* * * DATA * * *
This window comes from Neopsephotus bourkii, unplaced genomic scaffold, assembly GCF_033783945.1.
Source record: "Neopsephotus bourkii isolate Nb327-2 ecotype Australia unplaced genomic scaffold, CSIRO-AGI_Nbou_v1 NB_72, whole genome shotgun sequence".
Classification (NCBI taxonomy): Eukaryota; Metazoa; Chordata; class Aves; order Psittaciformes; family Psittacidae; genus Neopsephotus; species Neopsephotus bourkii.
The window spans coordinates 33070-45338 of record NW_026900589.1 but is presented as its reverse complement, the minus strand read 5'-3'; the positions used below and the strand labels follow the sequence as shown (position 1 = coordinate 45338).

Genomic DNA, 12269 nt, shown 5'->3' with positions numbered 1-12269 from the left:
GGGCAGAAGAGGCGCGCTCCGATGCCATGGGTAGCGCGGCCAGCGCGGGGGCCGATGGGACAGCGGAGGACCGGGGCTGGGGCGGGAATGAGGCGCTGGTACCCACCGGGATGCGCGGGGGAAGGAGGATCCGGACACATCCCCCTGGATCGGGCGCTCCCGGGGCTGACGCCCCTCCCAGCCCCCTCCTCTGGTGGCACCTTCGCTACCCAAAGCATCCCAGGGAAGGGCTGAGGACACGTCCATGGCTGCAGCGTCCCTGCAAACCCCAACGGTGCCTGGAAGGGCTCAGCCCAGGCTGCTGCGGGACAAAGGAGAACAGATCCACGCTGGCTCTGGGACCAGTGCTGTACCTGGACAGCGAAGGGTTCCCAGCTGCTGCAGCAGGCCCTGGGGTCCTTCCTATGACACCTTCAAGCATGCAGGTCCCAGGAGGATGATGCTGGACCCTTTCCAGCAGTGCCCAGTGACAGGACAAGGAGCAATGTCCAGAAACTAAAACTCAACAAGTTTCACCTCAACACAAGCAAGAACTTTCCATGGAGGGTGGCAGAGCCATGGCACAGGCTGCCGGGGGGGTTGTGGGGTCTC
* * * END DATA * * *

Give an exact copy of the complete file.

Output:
This window comes from Neopsephotus bourkii, unplaced genomic scaffold, assembly GCF_033783945.1.
Source record: "Neopsephotus bourkii isolate Nb327-2 ecotype Australia unplaced genomic scaffold, CSIRO-AGI_Nbou_v1 NB_72, whole genome shotgun sequence".
Classification (NCBI taxonomy): Eukaryota; Metazoa; Chordata; class Aves; order Psittaciformes; family Psittacidae; genus Neopsephotus; species Neopsephotus bourkii.
The window spans coordinates 33070-45338 of record NW_026900589.1 but is presented as its reverse complement, the minus strand read 5'-3'; the positions used below and the strand labels follow the sequence as shown (position 1 = coordinate 45338).

Genomic DNA, 12269 nt, shown 5'->3' with positions numbered 1-12269 from the left:
GGGCAGAAGAGGCGCGCTCCGATGCCATGGGTAGCGCGGCCAGCGCGGGGGCCGATGGGACAGCGGAGGACCGGGGCTGGGGCGGGAATGAGGCGCTGGTACCCACCGGGATGCGCGGGGGAAGGAGGATCCGGACACATCCCCCTGGATCGGGCGCTCCCGGGGCTGACGCCCCTCCCAGCCCCCTCCTCTGGTGGCACCTTCGCTACCCAAAGCATCCCAGGGAAGGGCTGAGGACACGTCCATGGCTGCAGCGTCCCTGCAAACCCCAACGGTGCCTGGAAGGGCTCAGCCCAGGCTGCTGCGGGACAAAGGAGAACAGATCCACGCTGGCTCTGGGACCAGTGCTGTACCTGGACAGCGAAGGGTTCCCAGCTGCTGCAGCAGGCCCTGGGGTCCTTCCTATGACACCTTCAAGCATGCAGGTCCCAGGAGGATGATGCTGGACCCTTTCCAGCAGTGCCCAGTGACAGGACAAGGAGCAATGTCCAGAAACTAAAACTCAACAAGTTTCACCTCAACACAAGCAAGAACTTTCCATGGAGGGTGGCAGAGCCATGGCACAGGCTGCCGGGGGGGTTGTGGGGTCTC